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Sir Fraser dismayed by AWG refusal to rsell back Morrison

Utility giant throws out £122 million offer for housing an nd development arm by former Morrison chief executive being sued for providing 'misleading' profit forecasts

SIR FRASER Morrison made a £122 million bid last month to buy back the housing and development arms of the business he sold to utility giant AWG.

But the offer was dismissed out of hand by chief executive Chris Mellor and the rest of the AWG board. Sir Fraser, who was Morrison chief executive when AWG paid £263 million for the firm in September 2000, blamed personal antipathy and his upcoming court battle with the utility firm for the rejection.

Last week AWG launched a High Court writ against Sir Fraser and another former Morrison director, Stephen McBrierty, claiming the pair had misled it over the size of Morrison's profits at the time of the deal. AWG is suing Sir Fraser and Mr McBrierty for £130 million.

Sir Fraser said: 'I made the offer on a Friday and it was rejected the following Monday. That's how long they took. It did smack of 'anyone but me'.

'If they had accepted my offer they could have been left with exactly what they wanted - the utilities business.'

Sir Fraser also admitted that he is interested in buying back the construction arm but has yet to make a formal offer.

He added: 'They want £130 million from me for nothing and what I was planning to do was pay more than £120 million for substantial assets. I don't think the rejection was in the personal interests of AWG shareholders.'

But an AWG spokeswoman said Sir Fraser had not formally tabled a bid and added: 'He indicated a willingness to pay but the price did not provide the required level to AWG.'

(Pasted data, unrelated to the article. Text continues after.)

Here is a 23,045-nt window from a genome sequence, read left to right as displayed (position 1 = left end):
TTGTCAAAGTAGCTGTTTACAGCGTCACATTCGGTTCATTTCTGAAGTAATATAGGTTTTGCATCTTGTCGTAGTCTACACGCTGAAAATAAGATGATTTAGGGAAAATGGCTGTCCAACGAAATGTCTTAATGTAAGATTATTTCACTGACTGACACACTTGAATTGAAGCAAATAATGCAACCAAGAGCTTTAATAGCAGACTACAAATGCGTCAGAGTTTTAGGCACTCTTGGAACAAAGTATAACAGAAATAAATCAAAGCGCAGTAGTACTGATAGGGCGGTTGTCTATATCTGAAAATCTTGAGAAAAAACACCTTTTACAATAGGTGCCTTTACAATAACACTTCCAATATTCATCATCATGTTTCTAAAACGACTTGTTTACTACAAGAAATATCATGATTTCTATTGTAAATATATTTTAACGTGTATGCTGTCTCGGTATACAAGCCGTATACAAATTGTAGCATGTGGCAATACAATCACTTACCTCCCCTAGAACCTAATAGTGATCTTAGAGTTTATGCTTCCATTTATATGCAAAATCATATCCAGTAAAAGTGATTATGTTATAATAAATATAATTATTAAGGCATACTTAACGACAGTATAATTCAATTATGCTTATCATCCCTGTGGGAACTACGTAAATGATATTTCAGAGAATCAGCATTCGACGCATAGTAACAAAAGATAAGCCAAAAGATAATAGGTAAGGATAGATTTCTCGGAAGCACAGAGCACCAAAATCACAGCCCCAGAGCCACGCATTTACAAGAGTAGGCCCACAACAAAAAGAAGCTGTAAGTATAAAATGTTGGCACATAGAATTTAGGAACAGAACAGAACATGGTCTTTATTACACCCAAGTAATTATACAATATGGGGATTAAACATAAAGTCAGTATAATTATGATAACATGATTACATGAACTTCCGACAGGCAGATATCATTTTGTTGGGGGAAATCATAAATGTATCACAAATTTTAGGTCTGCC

The war of words between Sir Fraser and AWG has intensified in the week since the 90-page writ was delivered. It was served just days before AWG announced it had rejected a £900 million takeover bid from a team which includes Sir Fraser's brother, Gordon. The team led by German bank WestLB said it will press on with its approach.

Speaking about the lawsuit, Sir Fraser said: 'They have made preposterous allegations which will be demonstrated to be wrong in the court.'

Along with Gordon, who is not being sued, Sir Fraser pocketed £57 million in cash and shares when AWG took over the firm, giving the Morrison family a 3 per cent stake in AWG.

But Sir Fraser, who has hired City law firm Dechert and a public relations team to help him in his battle, admitted he will have to dig deep into his personal fortune, estimated at around £50 million, to fight the claim. He said: 'It will cost AWG and ourselves a substantial sum.

AWG is not going to get £130 million because I haven't got that sort of money.'

On the day of the writ Sir Fraser blamed mismanagement by AWG for the problems at Morrison and this week he heaped further scorn on Mr Mellor and AWG's board of directors.

He said: 'The Morrison name has been destroyed which causes me great distress. Morrison has been led by people who don't understand the construction industry.'

Sir Fraser, who was due to have become a non-executive director at AWG after the deal was signed - but never did - claimed he had been sidelined and had all ties with Morrison severed within months. He said: 'I was squeezed out.

I and others left the company relatively quickly. AWG ran the business after the takeover.' And he added it was 'frankly incredible' that Morrison's new owners had not called on him to help with the running as they had pledged.

AWG claims Morrison's auditor PricewaterhouseCoopers threatened to resign over a document relating to the treatment of off-balance sheet accounting which 'brought into question the accuracy of Morrison's accounts to March, 2000'.

But Sir Fraser said tensions with auditors are common and the issue was resolved before the sale was completed.

He added: 'PricewaterhouseCoopers did not quit and AWG had everything in front of them before the offer became unconditional.'